Ontario Raises the Stakes for Protected Health Information

November 5, 2015 |
Healthcare data security

The 11-year-old Personal Health Information Protection Act governing Ontario is set to change. Bill 119 was tabled in September in an attempt to strengthen patient privacy in the healthcare industry following the Rouge Valley scandal. The scandal, which saw the theft and sale of 8,000 patients’ private information by a registered nurse, has upped the stakes for any healthcare organization operating in Ontario.

The amendments seek to strengthen the act by requiring mandatory reporting of breaches, loosened rules around prosecution (lifting limitations on commencement of actions against privacy violations), and a doubling of fines for health-care workers caught snooping.

Canadian Lawyer Magazine wrote that the amendments seek to extend the requirements to report data breaches beyond patients:

“Hospitals, long-term care facilities, and even doctors running their own offices will have to report privacy breaches to their respective medical colleges as well as to the information and privacy commissioner.”

Further amendments lift “a six-month statute of limitations on commencement of actions against privacy violations, a narrow window that left little time for Crown prosecutors to gather proper evidence” and sees the doubling of fines for privacy violations.

Mary Jane Dykeman, a lawyer at Toronto-based DDO Health Law said that under the amendments, small private practices will be given the same consideration as hospitals and other large organizations. As a result, it’s imperative that doctors and office managers train staff to understand their obligations under the act.

“If I’m a physician in private practice, I’m the custodian. I have all the same duties as the large hospital,” she says. “So I should be sure that I train the people for whom I’m responsible and have proof that I’ve done that. That’s where the focus has to be.”

The Threats Come Fast and Furious

The Fifth Annual Ponemon Institute Benchmark Study on Privacy & Security of Healthcare Data showed that criminal attacks in healthcare are up 125 percent since 2010 and are now the leading cause of data breach. Combined with internal breaches – like the Rouge Scandal – the threats are coming fast and furious.

Dr. Larry Ponemon, chairman and founder, Ponemon Institute said:

“While employee negligence and lost/stolen devices continue to be primary causes of data breaches, criminal attacks are now the number-one cause.”

Some worrying statistics that the Benchmark report showed is that a whopping 91% of healthcare organizations had one data breach, 39% experienced two to five data breaches and 40% (that’s right 40%!) had more than five data breaches over the past two years! Even worse, half of all healthcare organizations have little or no confidence that they have the ability to detect all patient data loss or theft. As a patient that is terrifying and as the budget owners it’s just as bad – these data breaches are costing the healthcare industry $6 billion annually.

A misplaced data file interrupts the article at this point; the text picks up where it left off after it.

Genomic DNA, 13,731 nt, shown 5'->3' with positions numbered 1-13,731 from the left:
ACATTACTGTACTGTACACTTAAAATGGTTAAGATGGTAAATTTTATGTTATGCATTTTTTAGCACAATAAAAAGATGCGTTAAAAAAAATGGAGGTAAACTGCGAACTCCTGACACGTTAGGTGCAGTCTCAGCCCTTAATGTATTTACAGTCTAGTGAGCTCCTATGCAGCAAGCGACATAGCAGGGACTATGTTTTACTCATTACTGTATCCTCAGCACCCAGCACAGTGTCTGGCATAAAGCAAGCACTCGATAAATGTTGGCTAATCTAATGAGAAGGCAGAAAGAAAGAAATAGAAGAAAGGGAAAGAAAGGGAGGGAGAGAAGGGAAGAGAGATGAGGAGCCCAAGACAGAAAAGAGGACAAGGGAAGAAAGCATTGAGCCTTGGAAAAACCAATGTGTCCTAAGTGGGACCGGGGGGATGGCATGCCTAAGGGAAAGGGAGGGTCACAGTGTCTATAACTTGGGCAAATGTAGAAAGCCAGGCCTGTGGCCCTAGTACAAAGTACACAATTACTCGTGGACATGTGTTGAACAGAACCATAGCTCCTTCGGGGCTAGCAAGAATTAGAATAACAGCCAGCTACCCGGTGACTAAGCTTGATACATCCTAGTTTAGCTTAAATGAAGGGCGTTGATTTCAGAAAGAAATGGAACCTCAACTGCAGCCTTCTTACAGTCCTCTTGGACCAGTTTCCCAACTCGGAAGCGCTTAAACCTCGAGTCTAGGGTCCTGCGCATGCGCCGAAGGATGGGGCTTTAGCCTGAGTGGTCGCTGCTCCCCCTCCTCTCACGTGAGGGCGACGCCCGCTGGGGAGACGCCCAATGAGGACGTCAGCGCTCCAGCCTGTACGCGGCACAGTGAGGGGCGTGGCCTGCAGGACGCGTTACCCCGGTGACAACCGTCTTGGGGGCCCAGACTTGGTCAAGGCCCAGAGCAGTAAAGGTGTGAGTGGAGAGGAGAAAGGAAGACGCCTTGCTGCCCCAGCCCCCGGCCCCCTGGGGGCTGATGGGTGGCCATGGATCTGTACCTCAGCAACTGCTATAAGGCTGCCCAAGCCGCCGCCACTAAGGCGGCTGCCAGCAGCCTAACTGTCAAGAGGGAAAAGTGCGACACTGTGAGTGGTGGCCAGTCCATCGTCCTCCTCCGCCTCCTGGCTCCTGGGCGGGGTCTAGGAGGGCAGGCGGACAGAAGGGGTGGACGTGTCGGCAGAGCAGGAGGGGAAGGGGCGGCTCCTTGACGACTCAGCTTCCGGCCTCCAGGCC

Protecting Against Cyber Threats

Regardless of the source of a data breach, you need to take steps to harden your environment to better defend your networks and applications. Our latest eBook ‘I’ve Been Breached! Now What?’ offers 7 steps to protect against data breaches including how to:

  • Think beyond the firewall
  • Classify and encrypt sensitive data
  • Prevent the unauthorized distribution of confidential documents
  • Control privilege user access

Download the eBook I’ve Been Breached! Now What? Now.

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Paul Campaniello

Paul Campaniello is the Chief Marketing Officer for Cryptzone where he is responsible for worldwide marketing strategy, execution and sales support. Paul has over 25 years of experience with software startup companies.

He has held several senior marketing and sales positions including CMO/VP of Marketing at ScaleBase, Mendix, Lumigent, ComBrio and Savantis. Prior to Savantis, he was at Precise Software, where he helped build Precise from a startup to $100 million prior to going public and being acquired by VERITAS for $640 million.

Paul holds both a BS and an MBA from Bentley University.

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